The persuasive function of language is one that has the purpose of influencing the behavior of the receiver of the message and inducing a certain reaction in him. Persuasive function of language characteristics
The persuasive function of language is also known as the appellative function or the conative function, given the implicit intention that the receiver performs or stops doing a particular action.
This function of language is merely oriented towards the receiver and his interaction with the received message. To do this, the sender uses command voices and suggestive questions.
This function is predominant in the field of advertising and marketing. It is also used as a support resource in political speeches. Persuasive function of language characteristics
Characteristics of the persuasive function
In this type of language function, the sender wants to advise, influence or manipulate the receiver so that he does just what the sender wants.
To achieve this, imperative, enunciative and interrogative sentences are used. The use of vocatives is also used to specifically mention a person.
Persuasive texts are usually written in the second person. Consequently, the tone of the appellative phrases is personalized, and the personal pronoun “tú” is emphasized at all times.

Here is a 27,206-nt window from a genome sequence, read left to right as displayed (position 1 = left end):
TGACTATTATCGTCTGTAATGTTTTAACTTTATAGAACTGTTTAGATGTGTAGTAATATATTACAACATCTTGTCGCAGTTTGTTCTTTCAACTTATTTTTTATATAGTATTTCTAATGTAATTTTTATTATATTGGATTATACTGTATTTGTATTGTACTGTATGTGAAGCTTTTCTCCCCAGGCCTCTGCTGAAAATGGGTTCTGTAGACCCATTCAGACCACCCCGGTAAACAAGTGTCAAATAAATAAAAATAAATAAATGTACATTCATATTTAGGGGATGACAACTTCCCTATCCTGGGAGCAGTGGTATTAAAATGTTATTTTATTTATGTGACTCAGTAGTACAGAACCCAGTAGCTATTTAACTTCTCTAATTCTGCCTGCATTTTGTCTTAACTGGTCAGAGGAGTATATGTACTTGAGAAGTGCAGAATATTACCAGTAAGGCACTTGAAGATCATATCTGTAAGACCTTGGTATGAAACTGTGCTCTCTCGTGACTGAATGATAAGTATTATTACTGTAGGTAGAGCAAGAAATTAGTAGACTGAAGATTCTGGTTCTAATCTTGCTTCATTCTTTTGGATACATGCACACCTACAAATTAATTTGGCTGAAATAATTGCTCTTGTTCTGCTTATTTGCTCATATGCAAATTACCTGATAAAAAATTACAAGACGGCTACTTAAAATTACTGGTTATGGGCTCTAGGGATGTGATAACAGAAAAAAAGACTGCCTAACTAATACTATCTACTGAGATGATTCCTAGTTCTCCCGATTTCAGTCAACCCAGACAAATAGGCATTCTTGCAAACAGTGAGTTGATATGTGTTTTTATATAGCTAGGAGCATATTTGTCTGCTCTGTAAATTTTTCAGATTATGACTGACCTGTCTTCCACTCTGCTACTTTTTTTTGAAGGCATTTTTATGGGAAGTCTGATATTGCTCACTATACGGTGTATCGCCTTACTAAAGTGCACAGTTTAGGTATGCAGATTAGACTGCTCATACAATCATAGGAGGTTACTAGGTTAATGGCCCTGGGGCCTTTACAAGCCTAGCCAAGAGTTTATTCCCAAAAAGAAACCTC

These are generally short, concise and mandatory sentences, or closed questions that only admit one type of answer. For example, the question “did you do your homework?” It only admits one type of answer: yes or no.
Resources used in the persuasive function of language
1- Imperative phrases
They are used to state orders and commands. Depending on the context, these phrases are also used in a wishful way; that is, to issue requests or wishes.
“ Go do your homework!” Persuasive function of language characteristics
It refers to the words that are used to designate a person.
In the phrase “Raquel, come here”, the vocative is the name of the person, that is, Raquel.
Each question asks for an answer. Consequently, it is understood that the interrogative phrases implicitly require an interaction on the part of the receiver.
When asking “have you had dinner yet?” it is understood that the person asking the question is waiting for the answer as to whether the recipient had dinner or not.
These are expressions that, in addition to a literal meaning, have a figurative or metaphorical meaning.
“Get out of the bubble once and for all!”
It is a very common resource when giving instructions.
“You must fix the clothes!”
6- Affective elements
They are dissuasive resources that seek to connect with the recipient based on pre-existing emotionality and emotional ties.
“I’m telling you because I love you, that person is not for you!”
7- Evaluative adjectives
These are adjectives that give specific qualities to the noun on which they exercise the valuation action. Persuasive function of language characteristics
“Those gloves are gigantic, don’t use them.”